Okay, one of the big gaps in the platform model we didn't really discuss, yet, is: multi-platform operating systems like Linux. I thought about these while writing a new blog post about platforms, and came to the following conclusions:
A multi-platform OS supports varying hardware platforms with every new version of it. There's two main cases involved here, first one is that a new OS version supports a new platform, second one is that support for an old, obsolete platform has been removed in a new OS version. Unfortunately, there's gray areas, too. We've seen cases, where the support for a platform within Linux was broken for several releases, and nobody noticed or cared. And this down to the level, that the code for some platforms not even compiled.
That just means that not every platform Linux officially supports is actually tested for every release, and thus working. In the end, it means that every platform port of Linux, or other multi-platform OS's for that matter, is a tiny OS in itself. And Linux is a collection of smaller OS's that share technical concepts and basic code, and therefore are released together under a common brand.
So what does that mean for Oregami?
1) Since we need to be a technical database, too, we should be able to track hardware support of the OS's in our database. This can be achieved by a m:n-connection between the hardware and software sub-platforms.
2) When a game is released "for Linux", it is almost always released for a specific platform inside Linux, mostly for x86. Whether it runs on other Linux ports, remains to be tested. Most probably not, as the game needs to be recompiled on that other platform, which makes the end product like a new release.Think Android.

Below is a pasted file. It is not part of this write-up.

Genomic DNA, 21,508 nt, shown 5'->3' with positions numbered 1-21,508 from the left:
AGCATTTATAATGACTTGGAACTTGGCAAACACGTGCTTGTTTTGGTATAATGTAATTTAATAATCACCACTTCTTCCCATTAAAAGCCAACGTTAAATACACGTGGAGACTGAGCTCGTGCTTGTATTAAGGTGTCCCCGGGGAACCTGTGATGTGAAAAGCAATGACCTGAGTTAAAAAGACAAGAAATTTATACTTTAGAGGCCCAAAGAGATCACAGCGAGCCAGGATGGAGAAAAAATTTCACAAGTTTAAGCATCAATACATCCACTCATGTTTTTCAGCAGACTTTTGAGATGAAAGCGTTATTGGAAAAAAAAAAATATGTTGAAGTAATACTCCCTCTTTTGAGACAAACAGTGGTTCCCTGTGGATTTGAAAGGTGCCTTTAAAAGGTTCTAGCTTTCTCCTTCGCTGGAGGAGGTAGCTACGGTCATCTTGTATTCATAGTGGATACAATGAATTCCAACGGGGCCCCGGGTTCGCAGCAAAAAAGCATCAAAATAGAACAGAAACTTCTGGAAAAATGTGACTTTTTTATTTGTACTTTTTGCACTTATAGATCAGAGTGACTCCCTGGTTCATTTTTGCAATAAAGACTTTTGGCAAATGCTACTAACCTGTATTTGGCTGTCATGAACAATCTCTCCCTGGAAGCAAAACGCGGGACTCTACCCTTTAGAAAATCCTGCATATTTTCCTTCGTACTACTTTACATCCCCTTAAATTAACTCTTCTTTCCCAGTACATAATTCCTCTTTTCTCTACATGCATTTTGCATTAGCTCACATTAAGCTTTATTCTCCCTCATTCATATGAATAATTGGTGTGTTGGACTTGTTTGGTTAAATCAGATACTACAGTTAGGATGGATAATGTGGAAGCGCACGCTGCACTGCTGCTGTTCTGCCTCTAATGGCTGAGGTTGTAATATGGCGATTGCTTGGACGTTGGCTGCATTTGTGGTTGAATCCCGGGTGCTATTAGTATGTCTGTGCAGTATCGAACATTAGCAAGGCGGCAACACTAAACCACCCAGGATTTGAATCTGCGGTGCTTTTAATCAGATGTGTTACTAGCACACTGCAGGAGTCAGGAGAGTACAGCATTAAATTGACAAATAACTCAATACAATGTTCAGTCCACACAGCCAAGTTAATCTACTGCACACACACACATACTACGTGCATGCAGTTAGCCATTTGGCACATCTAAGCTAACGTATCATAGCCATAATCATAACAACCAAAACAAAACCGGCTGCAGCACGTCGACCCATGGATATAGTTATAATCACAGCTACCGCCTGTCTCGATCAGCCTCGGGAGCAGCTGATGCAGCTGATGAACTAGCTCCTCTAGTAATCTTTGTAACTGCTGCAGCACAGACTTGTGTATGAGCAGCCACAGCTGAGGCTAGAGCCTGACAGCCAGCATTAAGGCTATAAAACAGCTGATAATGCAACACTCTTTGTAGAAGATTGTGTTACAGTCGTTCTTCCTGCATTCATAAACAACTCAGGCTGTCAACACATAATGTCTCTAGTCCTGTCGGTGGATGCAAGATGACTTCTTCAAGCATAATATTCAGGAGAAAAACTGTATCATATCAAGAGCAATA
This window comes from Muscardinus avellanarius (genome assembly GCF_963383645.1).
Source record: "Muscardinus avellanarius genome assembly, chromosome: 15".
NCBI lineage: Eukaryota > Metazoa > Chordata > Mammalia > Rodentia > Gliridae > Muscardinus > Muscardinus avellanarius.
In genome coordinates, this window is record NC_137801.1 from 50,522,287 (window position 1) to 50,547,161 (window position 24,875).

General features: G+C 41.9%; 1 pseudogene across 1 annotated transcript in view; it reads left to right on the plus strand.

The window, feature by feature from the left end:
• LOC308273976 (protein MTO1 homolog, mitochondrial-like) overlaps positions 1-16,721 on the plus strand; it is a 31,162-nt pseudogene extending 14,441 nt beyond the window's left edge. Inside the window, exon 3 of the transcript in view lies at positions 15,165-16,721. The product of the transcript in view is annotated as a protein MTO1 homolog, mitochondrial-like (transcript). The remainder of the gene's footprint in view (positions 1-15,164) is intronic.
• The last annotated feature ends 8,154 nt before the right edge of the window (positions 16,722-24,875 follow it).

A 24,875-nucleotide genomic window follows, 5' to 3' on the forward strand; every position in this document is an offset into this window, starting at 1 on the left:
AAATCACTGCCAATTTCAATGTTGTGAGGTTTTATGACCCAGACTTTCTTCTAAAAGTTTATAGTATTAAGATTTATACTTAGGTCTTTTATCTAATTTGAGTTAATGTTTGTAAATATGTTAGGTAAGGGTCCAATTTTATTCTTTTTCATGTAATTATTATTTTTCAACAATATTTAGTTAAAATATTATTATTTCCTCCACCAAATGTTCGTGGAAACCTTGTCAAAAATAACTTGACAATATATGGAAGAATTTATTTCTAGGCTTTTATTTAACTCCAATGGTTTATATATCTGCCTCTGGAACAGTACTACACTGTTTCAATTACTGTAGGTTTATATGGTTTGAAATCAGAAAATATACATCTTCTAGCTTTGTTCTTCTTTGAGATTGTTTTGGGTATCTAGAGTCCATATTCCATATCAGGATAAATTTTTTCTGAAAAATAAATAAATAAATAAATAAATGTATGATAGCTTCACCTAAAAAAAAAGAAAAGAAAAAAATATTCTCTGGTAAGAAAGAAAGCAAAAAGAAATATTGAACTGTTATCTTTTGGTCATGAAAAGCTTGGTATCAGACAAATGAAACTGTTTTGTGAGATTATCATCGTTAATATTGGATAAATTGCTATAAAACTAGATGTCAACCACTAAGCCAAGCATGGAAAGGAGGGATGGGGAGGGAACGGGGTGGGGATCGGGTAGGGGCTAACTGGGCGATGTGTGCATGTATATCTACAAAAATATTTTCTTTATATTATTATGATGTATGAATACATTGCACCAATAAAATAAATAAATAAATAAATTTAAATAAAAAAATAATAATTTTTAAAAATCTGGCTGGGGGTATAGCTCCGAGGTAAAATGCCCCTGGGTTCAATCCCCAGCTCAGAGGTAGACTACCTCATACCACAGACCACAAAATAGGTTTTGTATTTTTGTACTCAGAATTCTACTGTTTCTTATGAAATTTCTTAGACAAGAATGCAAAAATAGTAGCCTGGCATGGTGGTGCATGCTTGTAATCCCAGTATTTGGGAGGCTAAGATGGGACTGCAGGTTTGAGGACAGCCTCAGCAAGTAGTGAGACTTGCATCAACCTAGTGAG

3) If we'd choose to create a GamingEnvironment "Linux" with the hardware platform "All compatible HW" and the software platform "Linux", our existing possibilities of tracking game compatibility wouldn't suffice any more, because we'd need to track "hardware platform + OS version" compatiblity for every Linux release group of a game. While it may be possible, the added complexity is not really needed IMHO.
4) Instead, we should stay true to the model we already discussed, and create a GamingEnvironment for every Linux port that has seen game releases, the first and foremost one being "Linux x86". This may clutter up the GE list, but severely eases the compatibility tracking issues. And for the bigger picture, we have the facility of GE groups, where we could create a group "Linux" that incorporates all the port GE's, or we can offer deep search and listing features for games that span several GE's.
So much for a video game reserarcher's nightmare, let's see how this turns out later.